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Target Heart Rate? 4 Reasons Not to Sweat It

If you wear a fitness tracker or use fitness equipment, you’ve probably noticed your heart rate going up and down with your activity. Maybe you’ve wondered what number is ideal for your fitness, or even tried to hit a “target” heart rate. 

Is that the magic number for losing weight or gaining strength?  As a cardiologist, I assure my patients that unless you’re a marathoner or a serious athlete working toward a specific goal, you need not add heart rate math to your weekly workouts.  The simple fact is determining a target heart rate can be complicated and even deceiving for most people. Here’s four reasons not to sweat over that not-so-magic number. 

1.) Heart rates vary widely.

To determine your resting heart rate – when you’re not being active – find your pulse on your wrist with your finger and count the beats for 60 seconds. That’s your resting heart rate. 

Generally, taller people have lower resting heart rates and shorter people have higher resting heart rates. It’s similar in the animal kingdom – smaller animals run higher and larger animals have lower heart rates. 

Unfortunately, this is simply a generalization. The reality is some people can have a higher or lower number compared to someone of the same height and weight. 

What’s important to remember is that what’s normal for you is normal for you. My advice is to resist the urge to compare your heart rate to someone else’s or get too hung up on that number. 

2.) Your peak heart rate is a complicated equation.  

The most common way to determine your maximum or peak heart rate is to subtract your age from 220. So if you’re 40, your peak heart rate is 220 minus 40, or 180. The logic behind this equation is that, generally, as we have more birthdays our peak rate decreases. Unfortunately, this benchmark doesn’t take into account your physical conditioning and other factors that influence your heart rate.

The most precise way to figure out your peak heart rate is to undergo a supervised laboratory test during what’s called a VO2 max test. This analysis pushes athletes to their absolute maximum, which is why it’s done under professional supervision. 

As you can imagine, you have to be rather determined to undergo this test. Unless you’re a serious athlete, there’s not a great advantage to figuring out your peak heart rate in this manner. 

3.) Heart rate is situationally driven. 

The problem with trying to calculate your target heart rate is that 100% of the time, your heart rate is going to be affected by a variety of factors, including:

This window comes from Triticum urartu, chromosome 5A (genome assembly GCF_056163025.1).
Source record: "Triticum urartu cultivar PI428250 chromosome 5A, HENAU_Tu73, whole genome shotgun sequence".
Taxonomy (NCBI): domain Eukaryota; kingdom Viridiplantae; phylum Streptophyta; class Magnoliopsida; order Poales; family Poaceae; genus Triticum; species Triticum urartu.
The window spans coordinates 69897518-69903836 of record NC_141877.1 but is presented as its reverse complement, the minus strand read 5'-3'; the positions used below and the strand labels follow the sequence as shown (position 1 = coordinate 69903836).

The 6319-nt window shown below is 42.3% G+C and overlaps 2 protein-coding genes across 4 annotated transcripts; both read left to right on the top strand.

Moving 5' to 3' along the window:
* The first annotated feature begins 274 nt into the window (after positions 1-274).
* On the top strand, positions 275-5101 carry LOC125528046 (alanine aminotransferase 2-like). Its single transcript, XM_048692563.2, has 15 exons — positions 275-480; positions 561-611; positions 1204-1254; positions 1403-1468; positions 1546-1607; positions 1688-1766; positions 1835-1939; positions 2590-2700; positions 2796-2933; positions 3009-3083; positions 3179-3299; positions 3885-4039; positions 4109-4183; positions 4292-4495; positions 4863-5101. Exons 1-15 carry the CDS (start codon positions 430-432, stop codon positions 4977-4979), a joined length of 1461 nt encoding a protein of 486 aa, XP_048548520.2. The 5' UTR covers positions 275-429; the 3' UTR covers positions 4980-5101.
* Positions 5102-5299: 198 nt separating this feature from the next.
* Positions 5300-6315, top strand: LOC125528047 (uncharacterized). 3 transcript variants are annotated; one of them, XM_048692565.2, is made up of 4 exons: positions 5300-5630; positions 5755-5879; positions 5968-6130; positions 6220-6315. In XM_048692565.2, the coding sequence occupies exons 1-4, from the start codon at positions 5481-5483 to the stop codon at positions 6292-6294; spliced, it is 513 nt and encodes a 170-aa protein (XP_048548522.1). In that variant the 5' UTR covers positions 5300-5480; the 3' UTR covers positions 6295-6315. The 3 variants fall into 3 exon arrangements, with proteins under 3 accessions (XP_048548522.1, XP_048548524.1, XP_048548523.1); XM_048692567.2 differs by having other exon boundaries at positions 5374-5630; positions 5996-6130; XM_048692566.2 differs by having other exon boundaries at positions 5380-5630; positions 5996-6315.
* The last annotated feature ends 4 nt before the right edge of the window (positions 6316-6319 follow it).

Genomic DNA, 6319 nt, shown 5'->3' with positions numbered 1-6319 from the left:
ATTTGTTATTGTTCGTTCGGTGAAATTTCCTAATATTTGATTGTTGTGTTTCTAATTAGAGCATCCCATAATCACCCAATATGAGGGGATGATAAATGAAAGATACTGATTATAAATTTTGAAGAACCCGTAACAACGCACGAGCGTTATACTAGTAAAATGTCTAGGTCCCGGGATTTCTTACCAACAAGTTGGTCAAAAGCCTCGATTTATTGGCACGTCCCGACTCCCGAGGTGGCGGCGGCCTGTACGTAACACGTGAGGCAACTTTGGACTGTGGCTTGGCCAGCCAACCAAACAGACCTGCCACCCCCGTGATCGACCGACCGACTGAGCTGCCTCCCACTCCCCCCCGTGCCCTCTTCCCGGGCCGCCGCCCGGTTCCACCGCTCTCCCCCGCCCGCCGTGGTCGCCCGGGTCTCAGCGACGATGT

• Air temperature and humidity
  • Level of hydration
  • When and what you ate last
  • How well and how long slept night before
  • How much alcohol you consumed night before
  • Current level of health condition and weight
  • Emotional state 

With so many factors at play, focusing on that target heart rate can be deceiving and is not a definitive way to gauge the quality of your workout.  

4.) Target heart rate isn’t necessary for most people. 

So what should heart rate be when you’re exercising? Outside of a couple of scenarios, I don’t care what your heart rate is from a physiological perspective because I know everyone has a different heart rate, and those numbers are always fluctuating. 

If you’re trying to get fit and increase your cardiovascular health, then if you’re breathing a little harder and sweating some while working out, then there’s no need to focus on your heart rate.

It’s more important to listen to your body. If you exercise regularly, you’ve probably noticed some days are better than others. Try to notice what factors – from sleep and diet to what’s going on in your day – impact how good your workout feels.

One exception to this advice is for people who are cardiac patients who have had a recent heart attack or heart failure. We prescribe cardiac rehab so they will be monitored while exercising until the heart has recovered. This is when heart rate is essential. Once a patient is fully healed, I tell them to just listen to your body. 

The other exception is for serious athletes or those who are striving for a specific goal. In that case, my recommendation is to work with an athletic trainer who can help you take all the contributing factors into consideration.

In the meantime, simply keep moving. Make sure you’re sweating a bit and breathing a little harder. Regardless of your numbers, it will do your heart and health good. 

Reach out to your provider if you have more questions!

Joseph Thibodeau, MD
Joseph Thibodeau, MD

Joseph Thibodeau, MD is a Cardiologist with CHI Health.

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